Be sure to keep your rubber clean by washing with soap and water after every use and storing it in a protective case. Dirty rubber does not play as consistently as clean rubber. 

Although you may buy preassembled rackets (blades with rubber already attached), it's much better to select the blade and rubber separately and have the supplier glue the rubber onto the blade. This way, you may replace the rubber without also replacing the blade. The rubber on most preassembled rackets is all but impossible to remove. Your rubber should be replaced when the tackiness of the surface is noticeably different between the center of the racket where you frequently strike the ball and the edge of the racket where you seldom hit the ball. If you need additional help with equipment selection, contact the Newgy Customer Service Department. 

When purchasing a table, look for a smooth, even surface of 3/4" thickness with a sturdy frame underneath. Your net set should be made of cord and have top and bottom strings for adjusting the net tension. Since the side nets of Robo-Pong 2000 attach to your table net, having a good net set is crucial to having the side nets function correctly. Cheap plastic nets and flimsy net posts do not offer enough support for the attachment of side nets. If you have trouble finding good net sets locally, call Newgy Customer Service. 

When setting up your table, give yourself plenty of playing room at the player's end of the table. You need a lot of space so your strokes will not be hampered and to give yourself a sense of unrestricted movement. Also it is helpful to keep your playing area clean and free of objects that balls can roll under or into.

                 

Table Tennis Racket, Front 

Typical table tennis racket with inverted rubber, front view

 

Table Tennis Racket, Side 

Typical table tennis racket with inverted rubber, side view.

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10 Quick Tips To Better Table Tennis

Newgy Robo-Pong
  1. Know what spin is on the ball. The key to acquiring this important skill is to carefully watch the opponent’s racket when it makes contact with the ball. If the opponent’s racket is moving from low to high, the spin is topspin; from high to low, backspin; from his/her left to right, right sidespin; and from right to left, left sidespin.
  2. Compensate for the spin with your racket angle. If topspin, angle your leading racket face down and contact the ball above its center; if backspin, angle the leading racket face up and contact the ball below its center; if right sidespin, angle the leading racket face to the right and contact the ball to the left of its mid-line; if left sidespin, angle the leading racket face to the left and contact the ball to the right of its mid-line. While holding the racket at the suggested angle, stroke gently forward. Only after you have developed a “feel” for the spin should you stroke the ball with more force.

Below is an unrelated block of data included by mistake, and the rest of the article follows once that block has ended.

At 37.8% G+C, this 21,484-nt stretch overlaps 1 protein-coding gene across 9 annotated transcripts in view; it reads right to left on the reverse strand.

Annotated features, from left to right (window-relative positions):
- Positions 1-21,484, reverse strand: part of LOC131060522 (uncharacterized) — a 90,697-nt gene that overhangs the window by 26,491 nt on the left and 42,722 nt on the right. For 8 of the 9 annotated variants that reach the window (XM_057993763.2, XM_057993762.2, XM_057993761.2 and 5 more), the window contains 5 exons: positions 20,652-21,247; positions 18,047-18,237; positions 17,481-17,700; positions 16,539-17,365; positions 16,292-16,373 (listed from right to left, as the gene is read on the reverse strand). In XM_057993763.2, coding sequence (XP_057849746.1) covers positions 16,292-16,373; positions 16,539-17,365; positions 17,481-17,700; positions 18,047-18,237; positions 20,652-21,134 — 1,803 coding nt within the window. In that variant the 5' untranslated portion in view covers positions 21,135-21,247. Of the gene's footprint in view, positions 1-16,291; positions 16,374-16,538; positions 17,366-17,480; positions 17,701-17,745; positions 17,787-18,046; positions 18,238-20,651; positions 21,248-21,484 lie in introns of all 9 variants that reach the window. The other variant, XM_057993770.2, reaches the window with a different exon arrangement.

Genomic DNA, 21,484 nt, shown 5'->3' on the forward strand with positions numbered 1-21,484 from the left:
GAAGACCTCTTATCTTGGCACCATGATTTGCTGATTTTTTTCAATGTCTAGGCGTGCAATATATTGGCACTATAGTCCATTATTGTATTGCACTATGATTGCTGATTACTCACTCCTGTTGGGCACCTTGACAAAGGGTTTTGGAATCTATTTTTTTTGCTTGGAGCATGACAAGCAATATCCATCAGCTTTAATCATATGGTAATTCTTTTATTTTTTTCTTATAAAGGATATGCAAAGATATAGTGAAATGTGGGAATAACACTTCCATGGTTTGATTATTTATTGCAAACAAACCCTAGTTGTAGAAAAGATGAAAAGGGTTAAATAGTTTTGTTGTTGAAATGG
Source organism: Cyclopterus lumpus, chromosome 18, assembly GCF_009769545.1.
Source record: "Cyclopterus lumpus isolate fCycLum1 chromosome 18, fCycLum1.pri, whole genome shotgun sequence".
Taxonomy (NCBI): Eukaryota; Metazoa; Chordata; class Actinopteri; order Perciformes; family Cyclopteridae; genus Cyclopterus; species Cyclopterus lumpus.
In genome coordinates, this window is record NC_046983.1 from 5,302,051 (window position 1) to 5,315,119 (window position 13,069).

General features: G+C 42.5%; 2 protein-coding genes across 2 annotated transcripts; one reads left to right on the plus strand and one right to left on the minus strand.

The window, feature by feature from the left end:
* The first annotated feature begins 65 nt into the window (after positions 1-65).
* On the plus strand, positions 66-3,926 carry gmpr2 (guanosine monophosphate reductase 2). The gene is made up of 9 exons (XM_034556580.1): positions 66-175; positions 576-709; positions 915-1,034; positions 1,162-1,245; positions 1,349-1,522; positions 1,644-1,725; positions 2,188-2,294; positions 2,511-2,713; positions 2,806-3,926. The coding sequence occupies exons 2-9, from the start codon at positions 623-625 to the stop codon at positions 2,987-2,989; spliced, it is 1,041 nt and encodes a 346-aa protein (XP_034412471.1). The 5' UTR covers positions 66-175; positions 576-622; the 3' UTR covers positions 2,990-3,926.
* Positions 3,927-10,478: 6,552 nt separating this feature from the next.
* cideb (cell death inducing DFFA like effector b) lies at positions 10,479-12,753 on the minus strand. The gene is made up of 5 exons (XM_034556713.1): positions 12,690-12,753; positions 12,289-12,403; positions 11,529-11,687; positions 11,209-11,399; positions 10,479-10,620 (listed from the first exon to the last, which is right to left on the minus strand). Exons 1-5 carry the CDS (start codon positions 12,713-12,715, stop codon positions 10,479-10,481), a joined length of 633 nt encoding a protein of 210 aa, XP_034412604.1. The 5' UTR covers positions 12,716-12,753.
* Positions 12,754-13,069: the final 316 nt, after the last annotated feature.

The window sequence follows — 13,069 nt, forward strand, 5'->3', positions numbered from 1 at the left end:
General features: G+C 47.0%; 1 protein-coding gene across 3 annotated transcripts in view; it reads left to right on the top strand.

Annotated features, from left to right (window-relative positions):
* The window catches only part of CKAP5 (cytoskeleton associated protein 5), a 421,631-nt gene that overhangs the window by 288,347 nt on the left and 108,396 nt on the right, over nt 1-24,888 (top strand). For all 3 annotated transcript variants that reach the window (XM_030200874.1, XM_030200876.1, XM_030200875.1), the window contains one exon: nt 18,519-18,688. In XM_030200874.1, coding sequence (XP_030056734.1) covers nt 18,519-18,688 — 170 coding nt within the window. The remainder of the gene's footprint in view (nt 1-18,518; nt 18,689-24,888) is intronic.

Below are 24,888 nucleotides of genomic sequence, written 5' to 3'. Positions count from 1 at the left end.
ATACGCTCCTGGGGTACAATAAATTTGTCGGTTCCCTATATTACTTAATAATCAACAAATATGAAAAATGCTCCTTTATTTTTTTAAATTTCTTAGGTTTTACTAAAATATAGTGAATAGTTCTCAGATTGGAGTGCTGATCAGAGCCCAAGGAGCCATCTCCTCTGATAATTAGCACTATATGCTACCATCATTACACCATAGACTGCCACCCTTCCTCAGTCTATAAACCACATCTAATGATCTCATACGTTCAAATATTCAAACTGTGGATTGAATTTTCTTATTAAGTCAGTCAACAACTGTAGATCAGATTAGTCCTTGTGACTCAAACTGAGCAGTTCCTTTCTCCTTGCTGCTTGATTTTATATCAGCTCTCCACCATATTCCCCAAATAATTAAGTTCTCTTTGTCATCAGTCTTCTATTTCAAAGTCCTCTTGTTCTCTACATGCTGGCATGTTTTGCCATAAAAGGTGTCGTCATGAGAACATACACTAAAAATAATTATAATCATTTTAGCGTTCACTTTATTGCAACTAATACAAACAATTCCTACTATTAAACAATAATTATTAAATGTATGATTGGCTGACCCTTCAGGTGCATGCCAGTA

3. Use your whole body when you stroke your forehand. Make sure that you rotate your hips and shoulders backwards during the backswing and then forward into the ball as you stroke your forehand. This motion is coordinated with a transfer of your body weight from the back foot to the front foot. The harder you hit your forehand, the more forceful your weight transfer must be. A common forehand mistake is to use only your arm to hit the ball, which severely limits your power and consistency.
  4. Maintain a good ready position. A good ready position is balanced and prepares your body to move instantly in any direction. Use it when preparing to return serves and between strokes. The basic sequence of a rally is as follows: (A) put yourself in a good ready position, (B) move to the ball with your feet, staying balanced, (C) stroke the ball, (D) return to ready position, and (E) repeat B, C, and D until the rally ends.
  5. Train your strokes until they are "automatic." When you first learn a new skill, you use a lot of mental energy to formulate a clear mental picture of how the stroke looks and feels. Once this mental picture is relatively accurate, you should then practice that skill repeatedly until you no longer have to think about how to do it. This is your “automatic stage”. Your best performance will come when you operate on “automatic” and you do not analyze your skill. You just “let it happen.”
  6. Use only your own racket. It’s important to get your own racket and then to use it exclusively. Every racket has its own “feel” and playing characteristics, and you will benefit greatly by using only one racket so you’re not always trying to adapt to a different one. Also, take good care of your racket; treat it with respect. Keep it in a case when you’re not using it. If you’re using inverted sponge rubber (smooth surface), you should wash it with soap and water or a special racket cleaner after every use.
  7. Develop sidespin serves. Few beginners use sidespin on their serves; whereas, top players use sidespin on almost every serve. Sidespin is almost always combined with either topspin or backspin; pure sidespin is extremely rare in table tennis. Particu larly useful is a sidespin/backspin serve that is low to the net and bounces twice on the other side of the table. This type of serve will severely limit your opponent’s serve return options.